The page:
How is a CGO different from a CMO?

CMOs and CGOs have some similarities, but they are fundamentally different roles. A CMO, or Chief Marketing Officer, is in charge of marketing efforts to build brand awareness to drive business.

A CGO also wants to drive business growth, as their title implies. But they do a lot more than just dealing with marketing. A CGO has an in-depth understanding of the target audience, including their research process and how they buy. They base their decisions and strategies on working within that buying process to position their company as the perfect solution. A CGO isn’t restricted to working with the marketing team. They look for innovative ways to help the whole company excel.

Both CMOs and CGOs Are In Charge Of:
  • Marketing Strategy
  • Marketing Analytics
  • Marketing Training & Development
  • Positioning
  • Branding
  • Multi-Channel Marketing
  • Marketing ROI
  • Staffing
  • Leadership / Team Building
  • Public Relations
  • Content Creation
  • Marketing Technology
  • Lead Generation
CGOs Are Also Responsible For:
  • Profitable Growth
  • Sales Strategies and Execution
  • Helping Sales and Marketing Work Together
  • Product Development and Expansion
  • Strategic Business Planning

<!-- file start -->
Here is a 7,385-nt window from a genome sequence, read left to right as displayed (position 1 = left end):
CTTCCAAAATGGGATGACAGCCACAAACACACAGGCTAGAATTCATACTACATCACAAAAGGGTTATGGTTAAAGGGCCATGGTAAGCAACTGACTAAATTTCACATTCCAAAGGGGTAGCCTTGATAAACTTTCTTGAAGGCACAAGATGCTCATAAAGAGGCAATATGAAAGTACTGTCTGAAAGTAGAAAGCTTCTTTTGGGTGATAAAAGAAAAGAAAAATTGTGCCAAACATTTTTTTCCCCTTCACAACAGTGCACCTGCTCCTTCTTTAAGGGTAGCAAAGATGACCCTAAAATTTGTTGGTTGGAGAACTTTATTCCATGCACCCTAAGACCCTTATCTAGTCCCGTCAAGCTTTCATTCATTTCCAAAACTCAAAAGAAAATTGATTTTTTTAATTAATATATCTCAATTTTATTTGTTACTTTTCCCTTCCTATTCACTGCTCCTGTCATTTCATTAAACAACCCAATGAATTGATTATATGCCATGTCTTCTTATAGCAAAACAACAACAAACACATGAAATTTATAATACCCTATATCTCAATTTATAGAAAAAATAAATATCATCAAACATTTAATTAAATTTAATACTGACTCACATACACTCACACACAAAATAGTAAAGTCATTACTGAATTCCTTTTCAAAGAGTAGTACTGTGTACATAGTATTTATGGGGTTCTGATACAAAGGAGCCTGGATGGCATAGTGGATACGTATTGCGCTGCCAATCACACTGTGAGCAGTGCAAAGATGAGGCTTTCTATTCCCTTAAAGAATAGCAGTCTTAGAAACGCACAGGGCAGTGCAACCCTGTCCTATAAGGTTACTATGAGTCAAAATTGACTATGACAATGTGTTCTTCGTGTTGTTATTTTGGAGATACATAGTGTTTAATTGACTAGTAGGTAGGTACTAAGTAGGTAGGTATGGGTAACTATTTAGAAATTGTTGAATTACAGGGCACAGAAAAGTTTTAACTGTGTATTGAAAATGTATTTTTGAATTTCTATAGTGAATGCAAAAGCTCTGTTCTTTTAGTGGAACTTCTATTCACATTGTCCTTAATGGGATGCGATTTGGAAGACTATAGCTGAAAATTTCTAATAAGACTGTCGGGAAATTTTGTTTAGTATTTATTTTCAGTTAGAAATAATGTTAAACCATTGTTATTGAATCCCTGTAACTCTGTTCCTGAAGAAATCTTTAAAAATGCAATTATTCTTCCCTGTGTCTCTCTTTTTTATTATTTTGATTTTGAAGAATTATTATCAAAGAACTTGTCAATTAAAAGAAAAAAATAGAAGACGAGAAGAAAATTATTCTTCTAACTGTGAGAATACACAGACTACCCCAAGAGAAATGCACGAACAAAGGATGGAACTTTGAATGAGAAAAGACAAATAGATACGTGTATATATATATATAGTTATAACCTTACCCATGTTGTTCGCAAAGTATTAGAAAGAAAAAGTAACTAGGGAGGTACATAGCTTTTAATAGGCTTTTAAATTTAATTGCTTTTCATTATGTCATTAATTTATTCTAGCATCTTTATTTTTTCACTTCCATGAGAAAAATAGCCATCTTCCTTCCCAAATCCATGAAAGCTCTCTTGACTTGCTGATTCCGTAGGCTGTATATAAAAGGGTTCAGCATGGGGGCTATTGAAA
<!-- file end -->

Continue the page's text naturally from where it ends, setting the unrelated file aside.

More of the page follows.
• Customer Retention and Growth

What Does This Mean for Marketing?

Since some companies are replacing CMOs with CGOs, what does this mean for marketing and marketers?

It’s not a doomsday prophecy. All it means is that marketers need to continue evolving.

The days when Sales and Marketing departments barely spoke to each other are over. To stay relevant in the days of CGOs, marketers need to form and maintain healthy, bilateral relationships with members of every department, focus on the customer, and think outside of the box for strategies that involve the whole company.

When Envision Digital rebranded as InThink, we changed our title from Marketing Agency to Growth Agency. We did this because we see the future of marketing, and we know how interdimensional and exciting it is. We’re not limiting ourselves to marketing anymore. We’re helping companies grow by thinking creatively and breaking boundaries.

Should Your Business Hire a CGO? 3 Critical Considerations